In Missouri, many neighborhoods have a Homeowners Association (HOA). These associations help keep communities coherent, manage funds, and can even determine the outward appearance of a neighborhood. Unfortunately, because HOAs essentially “manage” the neighborhood, you could find yourself running into disputes with your resident homeowners if you are part of it.
FindLaw takes a look at just some of the areas that a Homeowners Association may regulate. This can include additional fixtures on a person’s property, like tool sheds and mailboxes. Determining what materials are okay for use in renovation (like the shingles, exterior paint, and siding) may also be up to the HOA, along with landscaping decisions. Finally, pet-related matters and structures for children like basketball hoops also fall under HOA jurisdiction.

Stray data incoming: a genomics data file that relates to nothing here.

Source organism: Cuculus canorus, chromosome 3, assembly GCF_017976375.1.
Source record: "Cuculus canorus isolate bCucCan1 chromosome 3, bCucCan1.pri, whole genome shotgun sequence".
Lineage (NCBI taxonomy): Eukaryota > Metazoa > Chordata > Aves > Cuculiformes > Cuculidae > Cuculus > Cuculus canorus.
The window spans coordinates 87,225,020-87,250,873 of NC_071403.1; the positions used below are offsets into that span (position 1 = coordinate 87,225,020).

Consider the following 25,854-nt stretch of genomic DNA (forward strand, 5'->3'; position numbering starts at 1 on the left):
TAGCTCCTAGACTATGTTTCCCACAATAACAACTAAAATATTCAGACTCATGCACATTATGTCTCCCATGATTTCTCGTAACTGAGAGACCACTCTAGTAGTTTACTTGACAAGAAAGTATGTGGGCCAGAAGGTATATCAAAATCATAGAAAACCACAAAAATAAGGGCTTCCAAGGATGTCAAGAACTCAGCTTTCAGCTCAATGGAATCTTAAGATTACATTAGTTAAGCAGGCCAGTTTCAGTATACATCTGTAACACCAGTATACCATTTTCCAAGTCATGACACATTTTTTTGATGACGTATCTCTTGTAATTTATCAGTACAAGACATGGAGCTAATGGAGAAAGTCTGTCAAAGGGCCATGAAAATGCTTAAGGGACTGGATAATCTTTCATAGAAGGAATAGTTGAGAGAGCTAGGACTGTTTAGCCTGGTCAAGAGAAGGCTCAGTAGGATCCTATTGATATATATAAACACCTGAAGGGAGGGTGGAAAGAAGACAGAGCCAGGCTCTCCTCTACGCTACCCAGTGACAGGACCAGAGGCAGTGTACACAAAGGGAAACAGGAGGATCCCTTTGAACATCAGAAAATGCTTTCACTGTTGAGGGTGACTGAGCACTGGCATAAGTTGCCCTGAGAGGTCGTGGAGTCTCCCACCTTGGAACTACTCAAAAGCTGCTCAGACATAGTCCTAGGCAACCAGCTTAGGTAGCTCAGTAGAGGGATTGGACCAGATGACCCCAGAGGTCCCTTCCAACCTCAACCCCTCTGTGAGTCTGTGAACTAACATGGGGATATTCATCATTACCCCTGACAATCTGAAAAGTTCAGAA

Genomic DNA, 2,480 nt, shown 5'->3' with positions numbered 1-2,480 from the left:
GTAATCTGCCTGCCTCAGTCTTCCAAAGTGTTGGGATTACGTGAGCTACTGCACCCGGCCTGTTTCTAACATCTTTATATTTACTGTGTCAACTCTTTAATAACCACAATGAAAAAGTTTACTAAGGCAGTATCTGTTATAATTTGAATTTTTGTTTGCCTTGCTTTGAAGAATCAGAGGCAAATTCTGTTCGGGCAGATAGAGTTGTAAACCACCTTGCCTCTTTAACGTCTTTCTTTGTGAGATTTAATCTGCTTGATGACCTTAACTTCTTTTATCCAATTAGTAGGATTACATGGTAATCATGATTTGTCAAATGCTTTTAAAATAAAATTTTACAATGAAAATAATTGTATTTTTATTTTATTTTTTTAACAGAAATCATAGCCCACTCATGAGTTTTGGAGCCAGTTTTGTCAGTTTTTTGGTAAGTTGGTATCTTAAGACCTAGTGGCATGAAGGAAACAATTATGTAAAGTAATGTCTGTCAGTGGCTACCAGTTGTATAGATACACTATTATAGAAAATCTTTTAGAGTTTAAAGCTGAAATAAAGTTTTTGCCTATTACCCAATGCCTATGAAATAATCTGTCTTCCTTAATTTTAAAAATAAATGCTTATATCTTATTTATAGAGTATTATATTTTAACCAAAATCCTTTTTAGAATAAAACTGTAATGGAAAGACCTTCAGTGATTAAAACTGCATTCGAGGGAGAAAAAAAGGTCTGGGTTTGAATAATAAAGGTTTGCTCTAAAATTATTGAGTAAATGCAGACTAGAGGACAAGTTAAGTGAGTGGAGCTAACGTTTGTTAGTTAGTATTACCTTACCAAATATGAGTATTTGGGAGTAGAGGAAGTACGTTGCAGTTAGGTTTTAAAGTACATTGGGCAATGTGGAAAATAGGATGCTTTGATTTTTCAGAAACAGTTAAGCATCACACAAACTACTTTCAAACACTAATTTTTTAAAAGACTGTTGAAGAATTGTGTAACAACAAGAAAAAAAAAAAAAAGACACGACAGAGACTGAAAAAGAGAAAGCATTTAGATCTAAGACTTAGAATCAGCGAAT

In order to help maintain and reinforce management over the neighborhood, the HOA often has a system of payment collection. Homeowners will pay you a certain amount of money per month, which goes into a fund. This fund is then used if you run into any unexpected expenses. However, most homeowners are not aware of the fact that HOAs must have a certain amount of cash in reserve. If you dip below that level, many HOAs will have to raise the monthly dues. Unfortunately, this can lead to accusations of misappropriated funds. When homeowners become agitated about money, they tend to air their grievances about everything else, as well.
If you are a member of an HOA who is currently struggling to handle disputes with homeowners in your neighborhood, you may want to contact an attorney. They can help you navigate through the situation in a way that leaves as little ill-will behind as possible.